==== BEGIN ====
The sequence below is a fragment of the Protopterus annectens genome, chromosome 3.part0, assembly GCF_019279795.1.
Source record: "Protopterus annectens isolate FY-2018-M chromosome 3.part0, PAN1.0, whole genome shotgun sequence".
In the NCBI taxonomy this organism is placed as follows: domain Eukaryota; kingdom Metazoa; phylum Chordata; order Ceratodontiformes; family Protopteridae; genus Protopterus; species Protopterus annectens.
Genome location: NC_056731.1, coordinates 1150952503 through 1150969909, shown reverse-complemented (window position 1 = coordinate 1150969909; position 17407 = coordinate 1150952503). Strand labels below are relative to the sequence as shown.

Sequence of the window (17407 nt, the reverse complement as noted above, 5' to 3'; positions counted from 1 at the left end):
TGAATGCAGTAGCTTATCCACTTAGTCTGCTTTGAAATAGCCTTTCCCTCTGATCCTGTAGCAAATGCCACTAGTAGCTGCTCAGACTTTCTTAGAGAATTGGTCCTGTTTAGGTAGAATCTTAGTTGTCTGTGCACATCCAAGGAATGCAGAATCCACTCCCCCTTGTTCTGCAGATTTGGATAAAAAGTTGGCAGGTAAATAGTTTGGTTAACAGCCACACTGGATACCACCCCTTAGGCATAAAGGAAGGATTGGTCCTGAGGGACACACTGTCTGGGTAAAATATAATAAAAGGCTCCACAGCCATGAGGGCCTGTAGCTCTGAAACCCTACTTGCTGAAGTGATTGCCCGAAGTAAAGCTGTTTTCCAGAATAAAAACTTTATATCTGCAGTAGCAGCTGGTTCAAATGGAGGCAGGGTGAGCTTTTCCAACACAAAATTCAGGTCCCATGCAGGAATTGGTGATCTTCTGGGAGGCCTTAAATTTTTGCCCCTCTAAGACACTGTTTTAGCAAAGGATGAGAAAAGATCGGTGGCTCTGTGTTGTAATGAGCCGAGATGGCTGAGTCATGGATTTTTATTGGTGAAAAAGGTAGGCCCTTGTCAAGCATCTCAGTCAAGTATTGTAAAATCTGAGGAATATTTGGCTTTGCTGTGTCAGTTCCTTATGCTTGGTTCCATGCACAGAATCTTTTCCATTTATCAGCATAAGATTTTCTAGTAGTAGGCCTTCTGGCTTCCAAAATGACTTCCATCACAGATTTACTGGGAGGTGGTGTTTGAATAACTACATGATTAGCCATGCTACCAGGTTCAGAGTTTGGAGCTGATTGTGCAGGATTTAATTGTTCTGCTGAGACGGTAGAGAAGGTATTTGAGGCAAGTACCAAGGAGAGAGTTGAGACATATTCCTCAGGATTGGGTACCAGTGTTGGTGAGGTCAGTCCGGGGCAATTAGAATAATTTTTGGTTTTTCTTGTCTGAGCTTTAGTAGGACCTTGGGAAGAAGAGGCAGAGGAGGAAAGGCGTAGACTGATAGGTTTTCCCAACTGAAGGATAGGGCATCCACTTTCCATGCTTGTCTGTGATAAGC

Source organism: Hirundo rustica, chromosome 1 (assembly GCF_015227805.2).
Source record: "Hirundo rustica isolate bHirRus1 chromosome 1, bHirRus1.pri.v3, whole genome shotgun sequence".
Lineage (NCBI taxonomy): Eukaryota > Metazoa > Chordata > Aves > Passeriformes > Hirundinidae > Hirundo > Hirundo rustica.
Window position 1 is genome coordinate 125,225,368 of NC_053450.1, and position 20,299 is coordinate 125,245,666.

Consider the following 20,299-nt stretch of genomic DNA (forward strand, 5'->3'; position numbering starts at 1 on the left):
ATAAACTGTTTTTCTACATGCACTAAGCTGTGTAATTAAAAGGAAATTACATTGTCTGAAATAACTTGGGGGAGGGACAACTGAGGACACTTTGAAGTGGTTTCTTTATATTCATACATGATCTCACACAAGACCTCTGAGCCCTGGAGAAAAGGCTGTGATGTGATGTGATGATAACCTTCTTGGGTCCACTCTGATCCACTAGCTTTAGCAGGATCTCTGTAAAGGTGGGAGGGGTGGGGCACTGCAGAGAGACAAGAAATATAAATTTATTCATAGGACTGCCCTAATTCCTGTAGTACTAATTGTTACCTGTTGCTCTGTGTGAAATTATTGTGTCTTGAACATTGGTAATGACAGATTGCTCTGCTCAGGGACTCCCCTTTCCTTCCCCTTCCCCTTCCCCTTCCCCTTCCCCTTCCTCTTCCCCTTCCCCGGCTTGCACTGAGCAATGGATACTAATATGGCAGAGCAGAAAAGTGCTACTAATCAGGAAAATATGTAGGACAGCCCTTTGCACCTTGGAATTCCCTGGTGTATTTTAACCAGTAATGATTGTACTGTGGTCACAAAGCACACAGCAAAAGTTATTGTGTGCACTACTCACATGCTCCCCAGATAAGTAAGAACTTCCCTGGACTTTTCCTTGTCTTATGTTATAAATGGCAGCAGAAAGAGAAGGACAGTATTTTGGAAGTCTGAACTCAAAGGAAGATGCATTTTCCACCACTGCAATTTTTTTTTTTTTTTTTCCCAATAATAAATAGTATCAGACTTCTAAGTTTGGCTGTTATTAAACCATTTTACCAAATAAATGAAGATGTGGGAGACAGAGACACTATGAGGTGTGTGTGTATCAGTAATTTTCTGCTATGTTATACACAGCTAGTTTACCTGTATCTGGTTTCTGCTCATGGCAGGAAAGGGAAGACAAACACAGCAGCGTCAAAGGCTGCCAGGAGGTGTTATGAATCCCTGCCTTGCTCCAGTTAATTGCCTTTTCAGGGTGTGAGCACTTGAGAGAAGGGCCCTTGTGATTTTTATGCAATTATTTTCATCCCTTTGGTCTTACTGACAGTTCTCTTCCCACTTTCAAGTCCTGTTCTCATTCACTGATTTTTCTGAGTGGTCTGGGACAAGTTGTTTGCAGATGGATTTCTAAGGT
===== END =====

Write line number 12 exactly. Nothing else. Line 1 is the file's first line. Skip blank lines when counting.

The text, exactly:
ATAAACTGTTTTTCTACATGCACTAAGCTGTGTAATTAAAAGGAAATTACATTGTCTGAAATAACTTGGGGGAGGGACAACTGAGGACACTTTGAAGTGGTTTCTTTATATTCATACATGATCTCACACAAGACCTCTGAGCCCTGGAGAAAAGGCTGTGATGTGATGTGATGATAACCTTCTTGGGTCCACTCTGATCCACTAGCTTTAGCAGGATCTCTGTAAAGGTGGGAGGGGTGGGGCACTGCAGAGAGACAAGAAATATAAATTTATTCATAGGACTGCCCTAATTCCTGTAGTACTAATTGTTACCTGTTGCTCTGTGTGAAATTATTGTGTCTTGAACATTGGTAATGACAGATTGCTCTGCTCAGGGACTCCCCTTTCCTTCCCCTTCCCCTTCCCCTTCCCCTTCCCCTTCCTCTTCCCCTTCCCCGGCTTGCACTGAGCAATGGATACTAATATGGCAGAGCAGAAAAGTGCTACTAATCAGGAAAATATGTAGGACAGCCCTTTGCACCTTGGAATTCCCTGGTGTATTTTAACCAGTAATGATTGTACTGTGGTCACAAAGCACACAGCAAAAGTTATTGTGTGCACTACTCACATGCTCCCCAGATAAGTAAGAACTTCCCTGGACTTTTCCTTGTCTTATGTTATAAATGGCAGCAGAAAGAGAAGGACAGTATTTTGGAAGTCTGAACTCAAAGGAAGATGCATTTTCCACCACTGCAATTTTTTTTTTTTTTTTTCCCAATAATAAATAGTATCAGACTTCTAAGTTTGGCTGTTATTAAACCATTTTACCAAATAAATGAAGATGTGGGAGACAGAGACACTATGAGGTGTGTGTGTATCAGTAATTTTCTGCTATGTTATACACAGCTAGTTTACCTGTATCTGGTTTCTGCTCATGGCAGGAAAGGGAAGACAAACACAGCAGCGTCAAAGGCTGCCAGGAGGTGTTATGAATCCCTGCCTTGCTCCAGTTAATTGCCTTTTCAGGGTGTGAGCACTTGAGAGAAGGGCCCTTGTGATTTTTATGCAATTATTTTCATCCCTTTGGTCTTACTGACAGTTCTCTTCCCACTTTCAAGTCCTGTTCTCATTCACTGATTTTTCTGAGTGGTCTGGGACAAGTTGTTTGCAGATGGATTTCTAAGGT